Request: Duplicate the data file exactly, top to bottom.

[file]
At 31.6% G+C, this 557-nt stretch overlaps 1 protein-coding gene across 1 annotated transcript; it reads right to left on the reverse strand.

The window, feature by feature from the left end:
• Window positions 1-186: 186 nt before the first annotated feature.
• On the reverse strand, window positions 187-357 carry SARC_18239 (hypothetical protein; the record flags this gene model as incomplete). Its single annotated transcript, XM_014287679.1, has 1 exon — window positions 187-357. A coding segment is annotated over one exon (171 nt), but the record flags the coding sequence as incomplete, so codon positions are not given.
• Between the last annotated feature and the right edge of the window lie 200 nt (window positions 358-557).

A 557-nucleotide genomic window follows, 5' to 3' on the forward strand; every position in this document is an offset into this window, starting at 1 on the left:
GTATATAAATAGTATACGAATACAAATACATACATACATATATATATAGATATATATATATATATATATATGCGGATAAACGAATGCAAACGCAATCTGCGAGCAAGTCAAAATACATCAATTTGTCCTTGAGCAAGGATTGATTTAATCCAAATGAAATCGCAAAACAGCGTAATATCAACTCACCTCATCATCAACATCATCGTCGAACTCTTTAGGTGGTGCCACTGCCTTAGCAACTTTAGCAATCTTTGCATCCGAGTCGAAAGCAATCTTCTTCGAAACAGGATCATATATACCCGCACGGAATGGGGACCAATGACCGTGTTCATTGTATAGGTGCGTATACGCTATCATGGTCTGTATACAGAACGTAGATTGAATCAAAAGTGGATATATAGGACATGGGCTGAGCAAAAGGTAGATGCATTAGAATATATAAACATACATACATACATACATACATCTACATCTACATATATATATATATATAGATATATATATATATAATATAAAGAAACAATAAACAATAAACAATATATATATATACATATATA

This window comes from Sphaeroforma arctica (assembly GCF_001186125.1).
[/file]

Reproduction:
At 31.6% G+C, this 557-nt stretch overlaps 1 protein-coding gene across 1 annotated transcript; it reads right to left on the reverse strand.

The window, feature by feature from the left end:
• Window positions 1-186: 186 nt before the first annotated feature.
• On the reverse strand, window positions 187-357 carry SARC_18239 (hypothetical protein; the record flags this gene model as incomplete). Its single annotated transcript, XM_014287679.1, has 1 exon — window positions 187-357. A coding segment is annotated over one exon (171 nt), but the record flags the coding sequence as incomplete, so codon positions are not given.
• Between the last annotated feature and the right edge of the window lie 200 nt (window positions 358-557).

A 557-nucleotide genomic window follows, 5' to 3' on the forward strand; every position in this document is an offset into this window, starting at 1 on the left:
GTATATAAATAGTATACGAATACAAATACATACATACATATATATATAGATATATATATATATATATATATGCGGATAAACGAATGCAAACGCAATCTGCGAGCAAGTCAAAATACATCAATTTGTCCTTGAGCAAGGATTGATTTAATCCAAATGAAATCGCAAAACAGCGTAATATCAACTCACCTCATCATCAACATCATCGTCGAACTCTTTAGGTGGTGCCACTGCCTTAGCAACTTTAGCAATCTTTGCATCCGAGTCGAAAGCAATCTTCTTCGAAACAGGATCATATATACCCGCACGGAATGGGGACCAATGACCGTGTTCATTGTATAGGTGCGTATACGCTATCATGGTCTGTATACAGAACGTAGATTGAATCAAAAGTGGATATATAGGACATGGGCTGAGCAAAAGGTAGATGCATTAGAATATATAAACATACATACATACATACATACATCTACATCTACATATATATATATATATAGATATATATATATATAATATAAAGAAACAATAAACAATAAACAATATATATATATACATATATA

This window comes from Sphaeroforma arctica (assembly GCF_001186125.1).